It may be cold to the touch, but concrete doesn’t have to make a home feel uncomfortable and unwelcoming, even when it makes up most of the surfaces throughout the interiors. In fact, concrete proves to be surprisingly versatile – polished to a mirror finish, molded with wood or given a rocky, irregular texture for visual interest – and setting it off with timber, glass, greenery and natural light strikes just the right balance.
Courtyard House by NOA Architecture
This stunning intergenerational house by NOA Architecture is programmed “as an inhabited landscape contained within a modernist slab,” with a single glass-wrapped layer between a floor and roof plane, so the concrete floors, walls and other surfaces are offset with views straight out onto the lush green landscape of Aurora, Oregon. The best part is that oculus-style atrium in the center of the living room.
Pitch House by Iñaqui Carnicero
The dramatic ‘Pitch House’ of Madrid by Iñaqui Carnicero uses textured concrete to transition visually into its sloped, rocky surroundings. Using wood as formwork for concrete, and leaving the resulting textural imprint behind, lends a richness that the material usually doesn’t have. Glazed walls reflecting a crystal-clear swimming pool on the terrace don’t hurt, either.
Casa Dem by Wespi de Meuron Romeo Architetti
From street level, this blocky concrete house doesn’t look like much, but its beauty is hidden on the other side of the slope. Casa Dem by Wespi de Meuron Romeo Architects was made with several different types of concrete, including smooth, minimalist textures and rougher, more gravelly textures for an unexpected and beautiful contrast. The house is defined by its many square- and rectangle-shaped cutouts, from the smaller ones on the facade to the openings for windows and doors.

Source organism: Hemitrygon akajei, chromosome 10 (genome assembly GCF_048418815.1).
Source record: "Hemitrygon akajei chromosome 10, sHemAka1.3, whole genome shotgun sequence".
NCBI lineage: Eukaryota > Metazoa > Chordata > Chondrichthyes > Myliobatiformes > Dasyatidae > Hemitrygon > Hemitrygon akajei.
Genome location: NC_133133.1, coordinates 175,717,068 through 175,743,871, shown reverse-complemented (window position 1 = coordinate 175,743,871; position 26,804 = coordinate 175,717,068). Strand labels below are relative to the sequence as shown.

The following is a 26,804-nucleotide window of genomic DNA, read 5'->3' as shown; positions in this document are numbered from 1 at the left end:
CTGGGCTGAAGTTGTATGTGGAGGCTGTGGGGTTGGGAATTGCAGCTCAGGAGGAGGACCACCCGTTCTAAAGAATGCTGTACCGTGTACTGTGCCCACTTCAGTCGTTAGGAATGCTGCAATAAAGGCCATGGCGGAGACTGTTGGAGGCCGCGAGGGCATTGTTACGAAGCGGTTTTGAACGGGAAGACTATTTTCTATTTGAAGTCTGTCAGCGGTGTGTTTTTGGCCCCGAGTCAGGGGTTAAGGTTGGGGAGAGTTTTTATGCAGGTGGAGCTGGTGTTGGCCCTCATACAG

Low-Cost Modernist House by Terra e Tuma Arquitetos
Cement blocks are more commonly associated with prisons than residential architecture, and when you hear that they’ve been used to create a remarkably low-cost home, your expectations might be low. But Terra e Tuma Arquitetos pulled off quite a feat with Vila Matilde, an ultra-affordable modernist home in Brazil. Despite these cheap and typically ‘cold’ materials, the space feels comfortable and homey, with special thanks to plenty of natural light and a clever design incorporating a plant-filled courtyard.
Casa Brutale Cliffside Concept
On the other side of the spectrum is Casa Brutale, a residence so luxurious and dramatic it seems like it could never be real. But this modern villain’s lair cut directly into a cliffside by OPA is actually under construction, with most of the interior spaces tucked beneath a glass-bottomed swimming pool for lots of watery reflections.